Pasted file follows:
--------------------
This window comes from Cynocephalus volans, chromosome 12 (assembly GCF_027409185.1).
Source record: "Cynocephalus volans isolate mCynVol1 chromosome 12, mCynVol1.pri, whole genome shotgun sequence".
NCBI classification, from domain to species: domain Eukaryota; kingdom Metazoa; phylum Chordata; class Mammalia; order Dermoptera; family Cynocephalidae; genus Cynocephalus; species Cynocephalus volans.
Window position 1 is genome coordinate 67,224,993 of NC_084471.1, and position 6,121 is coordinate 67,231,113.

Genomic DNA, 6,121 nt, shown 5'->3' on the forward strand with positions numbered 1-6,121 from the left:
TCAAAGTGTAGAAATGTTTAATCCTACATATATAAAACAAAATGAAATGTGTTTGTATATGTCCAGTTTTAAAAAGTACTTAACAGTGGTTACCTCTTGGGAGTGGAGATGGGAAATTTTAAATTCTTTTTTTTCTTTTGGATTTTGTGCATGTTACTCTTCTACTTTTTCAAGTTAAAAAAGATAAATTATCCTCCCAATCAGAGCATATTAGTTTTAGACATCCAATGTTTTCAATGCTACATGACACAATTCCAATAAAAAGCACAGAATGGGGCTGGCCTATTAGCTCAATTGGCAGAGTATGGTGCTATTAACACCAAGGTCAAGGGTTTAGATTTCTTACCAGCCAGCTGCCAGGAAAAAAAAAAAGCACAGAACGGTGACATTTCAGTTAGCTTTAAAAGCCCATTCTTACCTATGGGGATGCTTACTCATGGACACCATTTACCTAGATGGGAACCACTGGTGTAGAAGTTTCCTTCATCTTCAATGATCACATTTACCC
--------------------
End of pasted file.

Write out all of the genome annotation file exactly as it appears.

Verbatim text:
This window comes from Cynocephalus volans, chromosome 12 (assembly GCF_027409185.1).
Source record: "Cynocephalus volans isolate mCynVol1 chromosome 12, mCynVol1.pri, whole genome shotgun sequence".
NCBI classification, from domain to species: domain Eukaryota; kingdom Metazoa; phylum Chordata; class Mammalia; order Dermoptera; family Cynocephalidae; genus Cynocephalus; species Cynocephalus volans.
Window position 1 is genome coordinate 67,224,993 of NC_084471.1, and position 6,121 is coordinate 67,231,113.

Genomic DNA, 6,121 nt, shown 5'->3' on the forward strand with positions numbered 1-6,121 from the left:
TCAAAGTGTAGAAATGTTTAATCCTACATATATAAAACAAAATGAAATGTGTTTGTATATGTCCAGTTTTAAAAAGTACTTAACAGTGGTTACCTCTTGGGAGTGGAGATGGGAAATTTTAAATTCTTTTTTTTCTTTTGGATTTTGTGCATGTTACTCTTCTACTTTTTCAAGTTAAAAAAGATAAATTATCCTCCCAATCAGAGCATATTAGTTTTAGACATCCAATGTTTTCAATGCTACATGACACAATTCCAATAAAAAGCACAGAATGGGGCTGGCCTATTAGCTCAATTGGCAGAGTATGGTGCTATTAACACCAAGGTCAAGGGTTTAGATTTCTTACCAGCCAGCTGCCAGGAAAAAAAAAAAGCACAGAACGGTGACATTTCAGTTAGCTTTAAAAGCCCATTCTTACCTATGGGGATGCTTACTCATGGACACCATTTACCTAGATGGGAACCACTGGTGTAGAAGTTTCCTTCATCTTCAATGATCACATTTACCC